As of December 4, a total of 2,196 residential trees and 321 ACP have tested positive via PCR for the bacterium that causes HLB. See the latest HLB map and table for details: maps.cdfa.ca.gov/WeeklyACPMaps/HLBWeb/HLB_Treatments.pdf. As before, the infected trees have been or are being removed, and ACP treatments are applied on a recurring basis to remaining citrus in those areas. To date, no HLB has been found in commercial trees via PCR testing. The HLB quarantine area, however, includes commercial citrus and continues to expand.
Please refer to the CDFA Action Plan for ACP and HLB for information on regulatory and treatment requirements to expect should HLB be detected in or near your citrus grove or packing house.
Best Practices in the Field
In addition to monitoring and treating for ACP, another important way to protect your citrus from ACP and HLB is to follow Best Practices in the field, including insisting that all equipment, vehicles and bins be free of all plant material before entering your property.
Download or stream this video to help refresh field crews on the best practices for avoiding the spread of ACP and HLB during harvest.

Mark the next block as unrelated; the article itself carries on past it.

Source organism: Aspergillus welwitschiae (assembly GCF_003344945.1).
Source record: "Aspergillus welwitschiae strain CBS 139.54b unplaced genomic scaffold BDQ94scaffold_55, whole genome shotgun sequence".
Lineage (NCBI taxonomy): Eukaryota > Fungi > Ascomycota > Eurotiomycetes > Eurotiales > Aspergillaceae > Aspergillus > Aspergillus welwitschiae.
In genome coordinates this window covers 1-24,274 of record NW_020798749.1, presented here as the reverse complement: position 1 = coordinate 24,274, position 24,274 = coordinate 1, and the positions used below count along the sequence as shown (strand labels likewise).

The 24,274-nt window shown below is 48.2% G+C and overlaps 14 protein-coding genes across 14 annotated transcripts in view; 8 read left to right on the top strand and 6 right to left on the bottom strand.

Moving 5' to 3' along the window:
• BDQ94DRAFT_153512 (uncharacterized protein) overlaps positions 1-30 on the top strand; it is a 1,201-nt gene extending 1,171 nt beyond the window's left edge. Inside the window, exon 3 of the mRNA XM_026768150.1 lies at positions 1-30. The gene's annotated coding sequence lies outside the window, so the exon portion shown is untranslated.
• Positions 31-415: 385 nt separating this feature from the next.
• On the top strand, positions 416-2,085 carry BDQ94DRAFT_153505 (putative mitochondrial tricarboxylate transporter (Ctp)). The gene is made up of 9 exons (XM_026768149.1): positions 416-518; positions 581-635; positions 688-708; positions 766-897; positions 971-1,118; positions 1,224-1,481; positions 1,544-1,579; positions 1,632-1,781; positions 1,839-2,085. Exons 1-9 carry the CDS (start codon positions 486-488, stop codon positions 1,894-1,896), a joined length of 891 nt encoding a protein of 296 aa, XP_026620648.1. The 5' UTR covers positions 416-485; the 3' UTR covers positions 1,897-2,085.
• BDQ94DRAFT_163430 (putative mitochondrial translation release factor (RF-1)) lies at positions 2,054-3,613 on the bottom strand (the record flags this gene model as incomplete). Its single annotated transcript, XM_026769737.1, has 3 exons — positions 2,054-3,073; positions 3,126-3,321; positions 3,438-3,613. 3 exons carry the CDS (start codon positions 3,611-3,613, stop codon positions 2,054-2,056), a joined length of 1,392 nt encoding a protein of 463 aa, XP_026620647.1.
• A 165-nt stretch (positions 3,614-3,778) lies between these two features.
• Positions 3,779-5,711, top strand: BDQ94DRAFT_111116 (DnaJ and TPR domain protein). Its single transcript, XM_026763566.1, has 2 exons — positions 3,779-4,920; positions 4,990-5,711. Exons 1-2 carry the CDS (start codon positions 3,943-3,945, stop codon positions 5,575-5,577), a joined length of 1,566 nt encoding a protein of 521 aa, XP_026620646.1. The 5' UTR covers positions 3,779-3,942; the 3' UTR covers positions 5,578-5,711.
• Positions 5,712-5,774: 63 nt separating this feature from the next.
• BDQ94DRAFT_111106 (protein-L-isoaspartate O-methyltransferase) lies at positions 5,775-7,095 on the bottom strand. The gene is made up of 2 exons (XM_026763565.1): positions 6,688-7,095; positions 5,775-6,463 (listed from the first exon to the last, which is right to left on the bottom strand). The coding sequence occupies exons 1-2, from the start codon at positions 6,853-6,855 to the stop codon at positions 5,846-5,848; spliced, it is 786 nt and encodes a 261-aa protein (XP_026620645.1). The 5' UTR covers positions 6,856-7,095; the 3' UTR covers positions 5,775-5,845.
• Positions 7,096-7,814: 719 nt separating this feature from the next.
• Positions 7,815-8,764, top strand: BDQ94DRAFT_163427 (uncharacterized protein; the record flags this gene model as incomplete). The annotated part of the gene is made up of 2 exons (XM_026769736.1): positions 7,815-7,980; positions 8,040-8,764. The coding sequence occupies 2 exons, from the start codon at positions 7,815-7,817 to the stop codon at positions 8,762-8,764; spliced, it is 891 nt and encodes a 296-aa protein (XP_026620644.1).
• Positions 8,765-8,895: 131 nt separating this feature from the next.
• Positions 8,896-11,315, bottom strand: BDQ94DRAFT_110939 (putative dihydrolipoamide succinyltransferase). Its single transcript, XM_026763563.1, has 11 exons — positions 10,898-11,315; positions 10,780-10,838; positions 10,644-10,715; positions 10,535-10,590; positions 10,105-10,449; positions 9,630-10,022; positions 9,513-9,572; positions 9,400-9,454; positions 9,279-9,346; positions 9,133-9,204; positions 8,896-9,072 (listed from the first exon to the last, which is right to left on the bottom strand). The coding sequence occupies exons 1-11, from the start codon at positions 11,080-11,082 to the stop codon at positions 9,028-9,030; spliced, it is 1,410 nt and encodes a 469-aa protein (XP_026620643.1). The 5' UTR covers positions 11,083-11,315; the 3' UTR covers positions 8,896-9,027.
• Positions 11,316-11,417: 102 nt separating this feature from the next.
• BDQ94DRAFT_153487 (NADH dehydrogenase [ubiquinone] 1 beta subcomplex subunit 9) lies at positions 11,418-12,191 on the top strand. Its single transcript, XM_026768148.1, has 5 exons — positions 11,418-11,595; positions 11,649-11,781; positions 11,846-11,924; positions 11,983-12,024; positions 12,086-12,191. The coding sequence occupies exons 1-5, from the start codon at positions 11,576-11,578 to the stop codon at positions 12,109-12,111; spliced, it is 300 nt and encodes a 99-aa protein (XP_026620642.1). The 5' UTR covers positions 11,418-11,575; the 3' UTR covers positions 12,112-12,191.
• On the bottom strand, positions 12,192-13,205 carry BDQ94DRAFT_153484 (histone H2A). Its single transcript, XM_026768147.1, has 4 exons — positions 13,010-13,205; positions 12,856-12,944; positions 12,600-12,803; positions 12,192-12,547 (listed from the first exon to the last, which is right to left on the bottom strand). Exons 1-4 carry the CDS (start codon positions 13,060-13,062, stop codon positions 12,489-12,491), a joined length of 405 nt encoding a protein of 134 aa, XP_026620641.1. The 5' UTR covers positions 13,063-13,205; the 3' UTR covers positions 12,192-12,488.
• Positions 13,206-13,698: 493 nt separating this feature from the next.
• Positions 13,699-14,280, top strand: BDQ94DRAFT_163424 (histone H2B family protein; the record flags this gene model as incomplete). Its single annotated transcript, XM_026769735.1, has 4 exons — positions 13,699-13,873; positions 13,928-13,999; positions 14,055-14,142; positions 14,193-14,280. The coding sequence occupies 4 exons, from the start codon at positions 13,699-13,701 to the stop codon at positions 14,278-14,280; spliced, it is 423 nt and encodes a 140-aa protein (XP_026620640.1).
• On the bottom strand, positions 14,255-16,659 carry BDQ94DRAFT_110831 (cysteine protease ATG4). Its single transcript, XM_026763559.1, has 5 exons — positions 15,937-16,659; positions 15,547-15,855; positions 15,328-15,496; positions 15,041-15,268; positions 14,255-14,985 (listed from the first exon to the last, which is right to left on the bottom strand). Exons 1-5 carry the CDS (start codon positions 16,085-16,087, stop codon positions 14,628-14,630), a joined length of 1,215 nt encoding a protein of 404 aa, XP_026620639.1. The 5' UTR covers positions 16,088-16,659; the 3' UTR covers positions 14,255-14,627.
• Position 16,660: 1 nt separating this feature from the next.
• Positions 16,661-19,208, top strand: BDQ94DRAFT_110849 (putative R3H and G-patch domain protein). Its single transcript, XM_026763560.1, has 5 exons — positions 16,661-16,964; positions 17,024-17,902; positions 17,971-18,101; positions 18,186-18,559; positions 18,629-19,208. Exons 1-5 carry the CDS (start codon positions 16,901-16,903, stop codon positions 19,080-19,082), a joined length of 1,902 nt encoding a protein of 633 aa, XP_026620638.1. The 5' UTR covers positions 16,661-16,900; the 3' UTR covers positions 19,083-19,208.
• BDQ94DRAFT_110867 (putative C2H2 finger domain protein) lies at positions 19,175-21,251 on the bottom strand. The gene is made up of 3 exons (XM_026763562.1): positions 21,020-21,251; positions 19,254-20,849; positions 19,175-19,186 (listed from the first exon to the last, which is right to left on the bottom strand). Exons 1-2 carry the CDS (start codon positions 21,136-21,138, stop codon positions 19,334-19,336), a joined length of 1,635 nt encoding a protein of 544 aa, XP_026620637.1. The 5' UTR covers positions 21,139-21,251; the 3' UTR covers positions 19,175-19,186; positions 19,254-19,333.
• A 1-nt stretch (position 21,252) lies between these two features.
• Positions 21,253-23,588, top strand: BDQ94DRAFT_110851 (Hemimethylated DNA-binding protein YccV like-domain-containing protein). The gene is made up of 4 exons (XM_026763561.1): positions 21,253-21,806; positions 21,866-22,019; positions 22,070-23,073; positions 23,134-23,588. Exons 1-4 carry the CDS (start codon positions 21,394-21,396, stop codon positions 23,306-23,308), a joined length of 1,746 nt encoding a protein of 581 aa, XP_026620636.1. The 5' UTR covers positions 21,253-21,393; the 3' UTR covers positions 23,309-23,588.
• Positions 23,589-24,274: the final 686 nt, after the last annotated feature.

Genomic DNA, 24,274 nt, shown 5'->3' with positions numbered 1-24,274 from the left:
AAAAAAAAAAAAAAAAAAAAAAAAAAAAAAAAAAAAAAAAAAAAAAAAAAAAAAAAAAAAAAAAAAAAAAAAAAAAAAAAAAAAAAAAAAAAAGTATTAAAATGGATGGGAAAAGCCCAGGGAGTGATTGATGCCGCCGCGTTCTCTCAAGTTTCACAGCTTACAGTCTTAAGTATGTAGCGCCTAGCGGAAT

- Sign up for program updates from the Citrus Pest and Disease Prevention Division at www.cdfa/signup-email-updates.
- General information on the state ACP/HLB program including maps, quarantine information, and a signup option for email alerts: citrusinsider.org/
- Biology of ACP and HLB, detection maps and recommendations for monitoring, eradication and management: ucanr.edu/sites/acp/
- UC Ag Experts Talk presentation "ACP for Commercial Growers and Pest Control Advisors", now available for viewing, along with other past talks on various citrus pests, at https://ucanr.edu/sites/ucexpertstalk/Past_Webinars/
- Web-based map to find out how close you are to HLB: ucanr.edu/hlbgrowerapp
- Summaries of the latest research to combat HLB: ucanr.edu/sites/scienceforcitrushealth/
- Science-based analyses to guide policy decisions, logistics, and operations: www.datoc.us
ACP trap detections have increased recently on the coast and in the Central Valley. While we usually see trap numbers peak this time of year, this fall the numbers have been higher than the last few years. Please stay vigilant in monitoring your trees for ACP, treating for ACP during the Area Wide Management treatment windows, and using an ACP-effective insecticide if possible when conducting other orchard management applications.
Map of HLB Quarantine and Treatment Area in California